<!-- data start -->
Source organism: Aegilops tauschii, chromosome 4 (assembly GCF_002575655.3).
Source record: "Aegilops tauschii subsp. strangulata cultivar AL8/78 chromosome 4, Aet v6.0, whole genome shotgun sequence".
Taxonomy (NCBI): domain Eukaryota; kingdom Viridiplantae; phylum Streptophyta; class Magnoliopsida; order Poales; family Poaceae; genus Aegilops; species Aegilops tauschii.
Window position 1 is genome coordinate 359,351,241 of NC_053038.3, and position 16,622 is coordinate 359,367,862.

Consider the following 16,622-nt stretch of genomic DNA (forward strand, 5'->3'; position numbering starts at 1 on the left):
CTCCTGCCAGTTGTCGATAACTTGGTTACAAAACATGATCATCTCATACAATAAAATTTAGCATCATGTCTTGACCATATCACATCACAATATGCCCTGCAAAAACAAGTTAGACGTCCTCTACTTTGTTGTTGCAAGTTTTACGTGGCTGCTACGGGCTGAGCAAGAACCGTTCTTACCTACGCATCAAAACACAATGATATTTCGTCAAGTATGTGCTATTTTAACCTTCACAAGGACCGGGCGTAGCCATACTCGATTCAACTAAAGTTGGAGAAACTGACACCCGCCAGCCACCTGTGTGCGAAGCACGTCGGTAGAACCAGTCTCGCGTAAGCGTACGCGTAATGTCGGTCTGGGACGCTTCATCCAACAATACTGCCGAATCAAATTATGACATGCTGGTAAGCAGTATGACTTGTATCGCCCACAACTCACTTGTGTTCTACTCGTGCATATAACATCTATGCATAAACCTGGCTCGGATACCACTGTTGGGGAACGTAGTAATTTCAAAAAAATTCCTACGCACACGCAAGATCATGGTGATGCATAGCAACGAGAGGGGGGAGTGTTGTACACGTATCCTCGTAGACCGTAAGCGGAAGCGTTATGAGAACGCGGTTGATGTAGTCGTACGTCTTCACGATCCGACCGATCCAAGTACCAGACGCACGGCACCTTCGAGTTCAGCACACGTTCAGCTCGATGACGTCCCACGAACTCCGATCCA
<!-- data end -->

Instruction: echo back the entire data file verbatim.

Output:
Source organism: Aegilops tauschii, chromosome 4 (assembly GCF_002575655.3).
Source record: "Aegilops tauschii subsp. strangulata cultivar AL8/78 chromosome 4, Aet v6.0, whole genome shotgun sequence".
Taxonomy (NCBI): domain Eukaryota; kingdom Viridiplantae; phylum Streptophyta; class Magnoliopsida; order Poales; family Poaceae; genus Aegilops; species Aegilops tauschii.
Window position 1 is genome coordinate 359,351,241 of NC_053038.3, and position 16,622 is coordinate 359,367,862.

Consider the following 16,622-nt stretch of genomic DNA (forward strand, 5'->3'; position numbering starts at 1 on the left):
CTCCTGCCAGTTGTCGATAACTTGGTTACAAAACATGATCATCTCATACAATAAAATTTAGCATCATGTCTTGACCATATCACATCACAATATGCCCTGCAAAAACAAGTTAGACGTCCTCTACTTTGTTGTTGCAAGTTTTACGTGGCTGCTACGGGCTGAGCAAGAACCGTTCTTACCTACGCATCAAAACACAATGATATTTCGTCAAGTATGTGCTATTTTAACCTTCACAAGGACCGGGCGTAGCCATACTCGATTCAACTAAAGTTGGAGAAACTGACACCCGCCAGCCACCTGTGTGCGAAGCACGTCGGTAGAACCAGTCTCGCGTAAGCGTACGCGTAATGTCGGTCTGGGACGCTTCATCCAACAATACTGCCGAATCAAATTATGACATGCTGGTAAGCAGTATGACTTGTATCGCCCACAACTCACTTGTGTTCTACTCGTGCATATAACATCTATGCATAAACCTGGCTCGGATACCACTGTTGGGGAACGTAGTAATTTCAAAAAAATTCCTACGCACACGCAAGATCATGGTGATGCATAGCAACGAGAGGGGGGAGTGTTGTACACGTATCCTCGTAGACCGTAAGCGGAAGCGTTATGAGAACGCGGTTGATGTAGTCGTACGTCTTCACGATCCGACCGATCCAAGTACCAGACGCACGGCACCTTCGAGTTCAGCACACGTTCAGCTCGATGACGTCCCACGAACTCCGATCCA